"Rum bar, somewhere in Chinatown, Northbridge" is as close as you get to finding
It's one of the hottest nightspots in Perth, but also one of its most secret - on Friday and Saturday nights you must even give a password (found on Facebook) to gain entry.
So I find myself lurking at the door of a bar in a Perth back alley. It may sound dodgy but it's the first stop on my walking tour of the city's gastronomic delights with Justin Blackford, food blogger and tour operator of Food Loose Tours.
Sneaky Tony's is one of the newer stops on Justin's circuit. The password procedure is modelled on the American prohibition era and, indeed, the vibe is of a speakeasy.
The rum specialist is named for Tony the Hat, a rum-runner, gambler and bootlegger who smuggled rum into prohibition California in the 1920s.
Barman Carsten is a fount of knowledge about the rums in stock - all 300-plus of them. He runs through the history of the pirates' favourite Caribbean tipple and the variety of cocktails he and the bartenders develop weekly for their customers.
He says the aim is to explain to people - especially Australians - that there is more to rum than Bundaberg (Sneaky Tony's doesn't even stock it) and to talk them through the tasting experience.
It would be easy to settle down with another of Carsten's concoctions, but it's soon time to hit the road again for the next stop in Justin's tour.
He and his aunt, Jenny, devised the food tour concept after a trip to New York, where they experienced a similar thing. He says one of the best parts of any overseas trip is the food - and drink - but newcomers will not always know where to go to find the gems.
The tours give participants a taste of the fare available in a variety of bars and restaurants depending on the focus of the tour - one is devoted to Asian food and another shows off the international flair of the city.
Justin says the small plates or beverage tastings give visitors an idea of what places locals enjoy and is a great way to find out where to go for meals.
Food Loose is not only for out-of-towners, he says: locals also are surprised to discover hidden gems in the culinary scene.
We peek into Pleased To Meet You, a restaurant near Sneaky Tony's, which boasts the only charcoal grill in town and can drum up an excellent roast suckling pig, according to Justin, then head on to No Mafia, which specialises in Southern Italian cuisine.
Here we enjoy a delicious range of antipasti, from in-house marinated Fremantle sardines and pesto-marinated enoki mushrooms wrapped in thinly sliced eggplant to mortadella and crispy potato croquettes.
Sommelier Jessica is on hand to match these mouthfuls to the perfect wines from Australia and Italy, the comparisons showing the differences geography can have on the varietals.
Before moving on, we look at The Standard, a bar and garden kitchen serving a mix of modern Australian and cosmopolitan cuisine in what was previously a gambling den.
Next stop is Lucky Chan's Laundry and Noodle Bar. If the previous spots were for an aperitif and entree, here was our main course.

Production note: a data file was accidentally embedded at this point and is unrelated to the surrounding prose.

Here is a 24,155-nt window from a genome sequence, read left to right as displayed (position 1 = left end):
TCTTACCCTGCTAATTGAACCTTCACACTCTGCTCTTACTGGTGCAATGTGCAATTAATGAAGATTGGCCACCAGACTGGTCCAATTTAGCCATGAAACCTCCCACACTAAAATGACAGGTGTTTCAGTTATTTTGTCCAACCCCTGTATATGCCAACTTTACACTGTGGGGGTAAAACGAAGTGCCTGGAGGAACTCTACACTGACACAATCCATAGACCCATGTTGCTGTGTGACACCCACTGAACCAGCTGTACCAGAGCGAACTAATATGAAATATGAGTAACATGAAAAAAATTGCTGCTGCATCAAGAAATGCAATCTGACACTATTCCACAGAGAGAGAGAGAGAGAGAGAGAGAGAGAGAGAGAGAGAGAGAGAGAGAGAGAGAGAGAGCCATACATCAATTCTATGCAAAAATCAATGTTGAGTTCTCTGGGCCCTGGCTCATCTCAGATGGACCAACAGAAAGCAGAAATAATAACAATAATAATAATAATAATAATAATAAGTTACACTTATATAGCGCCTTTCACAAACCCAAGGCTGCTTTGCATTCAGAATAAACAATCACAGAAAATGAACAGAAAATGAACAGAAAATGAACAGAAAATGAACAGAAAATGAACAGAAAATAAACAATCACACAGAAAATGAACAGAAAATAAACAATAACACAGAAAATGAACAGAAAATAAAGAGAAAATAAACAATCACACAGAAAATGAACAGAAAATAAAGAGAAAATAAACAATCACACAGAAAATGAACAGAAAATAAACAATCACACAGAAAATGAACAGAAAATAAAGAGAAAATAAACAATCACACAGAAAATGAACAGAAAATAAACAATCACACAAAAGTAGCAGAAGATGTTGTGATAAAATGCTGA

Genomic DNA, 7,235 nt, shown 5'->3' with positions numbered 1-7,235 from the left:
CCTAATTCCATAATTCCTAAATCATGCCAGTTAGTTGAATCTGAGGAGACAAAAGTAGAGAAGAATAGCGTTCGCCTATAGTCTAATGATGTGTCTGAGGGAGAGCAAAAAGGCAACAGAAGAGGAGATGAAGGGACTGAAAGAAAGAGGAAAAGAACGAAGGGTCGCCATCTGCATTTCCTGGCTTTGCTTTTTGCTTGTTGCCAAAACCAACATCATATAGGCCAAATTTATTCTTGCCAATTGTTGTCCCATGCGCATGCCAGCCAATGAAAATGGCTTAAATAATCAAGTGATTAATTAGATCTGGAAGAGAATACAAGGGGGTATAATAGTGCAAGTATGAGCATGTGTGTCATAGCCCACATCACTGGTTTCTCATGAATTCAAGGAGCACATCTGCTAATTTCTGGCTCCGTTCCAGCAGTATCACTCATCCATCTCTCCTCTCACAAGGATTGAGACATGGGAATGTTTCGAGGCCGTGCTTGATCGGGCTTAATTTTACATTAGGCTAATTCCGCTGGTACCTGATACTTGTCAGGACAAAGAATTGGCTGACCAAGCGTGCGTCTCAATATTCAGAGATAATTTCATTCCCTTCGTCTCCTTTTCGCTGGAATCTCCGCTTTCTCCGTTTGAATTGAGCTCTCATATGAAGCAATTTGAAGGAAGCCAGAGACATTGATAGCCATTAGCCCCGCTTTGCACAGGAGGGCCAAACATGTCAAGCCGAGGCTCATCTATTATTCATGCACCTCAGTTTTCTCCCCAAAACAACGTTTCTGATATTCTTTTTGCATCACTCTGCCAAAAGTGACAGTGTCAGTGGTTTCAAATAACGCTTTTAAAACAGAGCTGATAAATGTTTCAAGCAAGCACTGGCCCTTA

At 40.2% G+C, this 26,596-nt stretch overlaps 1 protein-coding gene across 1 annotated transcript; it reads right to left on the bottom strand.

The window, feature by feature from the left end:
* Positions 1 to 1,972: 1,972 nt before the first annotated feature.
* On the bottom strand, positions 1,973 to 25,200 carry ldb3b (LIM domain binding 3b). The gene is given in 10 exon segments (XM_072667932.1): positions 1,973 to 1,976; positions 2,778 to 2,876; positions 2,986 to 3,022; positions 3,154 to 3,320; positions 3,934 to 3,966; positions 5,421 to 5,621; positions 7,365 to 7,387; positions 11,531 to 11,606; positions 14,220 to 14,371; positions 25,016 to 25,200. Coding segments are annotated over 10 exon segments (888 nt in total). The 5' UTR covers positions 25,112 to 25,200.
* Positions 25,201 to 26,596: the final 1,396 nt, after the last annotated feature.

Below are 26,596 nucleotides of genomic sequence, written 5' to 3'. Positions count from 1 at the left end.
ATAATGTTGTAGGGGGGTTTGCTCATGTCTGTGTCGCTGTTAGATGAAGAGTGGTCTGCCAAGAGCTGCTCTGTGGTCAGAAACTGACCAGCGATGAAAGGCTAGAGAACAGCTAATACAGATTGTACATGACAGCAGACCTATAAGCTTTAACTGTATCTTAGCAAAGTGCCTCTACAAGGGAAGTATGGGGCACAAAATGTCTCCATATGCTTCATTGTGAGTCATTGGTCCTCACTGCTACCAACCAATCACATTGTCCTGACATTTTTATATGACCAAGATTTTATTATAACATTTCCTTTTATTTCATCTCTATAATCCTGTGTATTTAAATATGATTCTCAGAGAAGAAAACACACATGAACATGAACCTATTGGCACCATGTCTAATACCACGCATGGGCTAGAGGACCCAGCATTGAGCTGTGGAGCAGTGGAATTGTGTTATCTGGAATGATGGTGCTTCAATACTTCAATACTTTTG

The specialist ramen noodle-maker opened in April and is Australia's first crowd-funded restaurant.
Justin (who contributed to the cause) says pledgers could opt to either have their names printed on the "Great Wall of Chan" inside the restaurant, a chair named in their honour, dedicated slogans painted on the stairs, or hold an exclusive party for friends at Lucky Chan's.
Justin explains the name pays homage to the Chinese migrants who discovered they were unwelcome in the WA goldrush of the 1890s, so headed to Perth, particularly Northbridge, to set up stores and laundries.
Indeed, Lucky Chan's entry looks like a laundromat, and there is laundry-style decor throughout the three-level restaurant.
We enjoy a variety of dishes, including, of course, the chef's choice, "Danny Ramen": Szechuan spicy pork mince with buttered corn, spring onion and bean sprouts. The menu describes ramen as "born in China, raised in Japan and modernised in New York, the quintessential noodle soup".
While waiting for the ramen we munch on crispy pig's ears with aioli and Japanese mayonnaise and delicious dumplings made from scratch. The meal concludes with a Chinese fortune cookie - my message reads: "A busy chef is a happy chef, so order more noodle."
Back outside, it's good to walk off our meal a little before the next instalment, this time a visit to Frisk, which boasts the largest gin collection in Australia. Behind the bar is Grace, who says there are just under 200 brands of gin on offer.
Among them is the locally produced and award-winning West Winds, offering navy-strength The Cutlass and the traditional The Sabre varieties.
As Grace serves us a gin and tonic she explains the range of additives customers can enjoy: citrus fruit, cinnamon, rose petals, marmalade, cherry tomatoes and cloves - to name a few.
We look in at Darlings Supper Club, which offers "steaming late-night rock 'n' roll Asian fusion" (kangaroo-and-fig dumpling, anyone?).
Our culinary adventure ends with a visit to the Laneway Lounge. Manager Fernando Lima welcomes us with a cocktail to sip while listening to the music. The venue has a 1940s-style New Orleans feel and live jazz music is playing six nights a week.
As a fitting end to a food tour, a dessert must be squeezed in: a chocolate fondant with Guinness gelato, griottes and golden truffle shells does the job nicely.
• Getting there: Qantas flies from Auckland to Perth, with Economy Class return tickets starting from $1110.
• Details: Read more about Food Loose Tours at foodloosetours.com.au
• Online: westernaustralia.com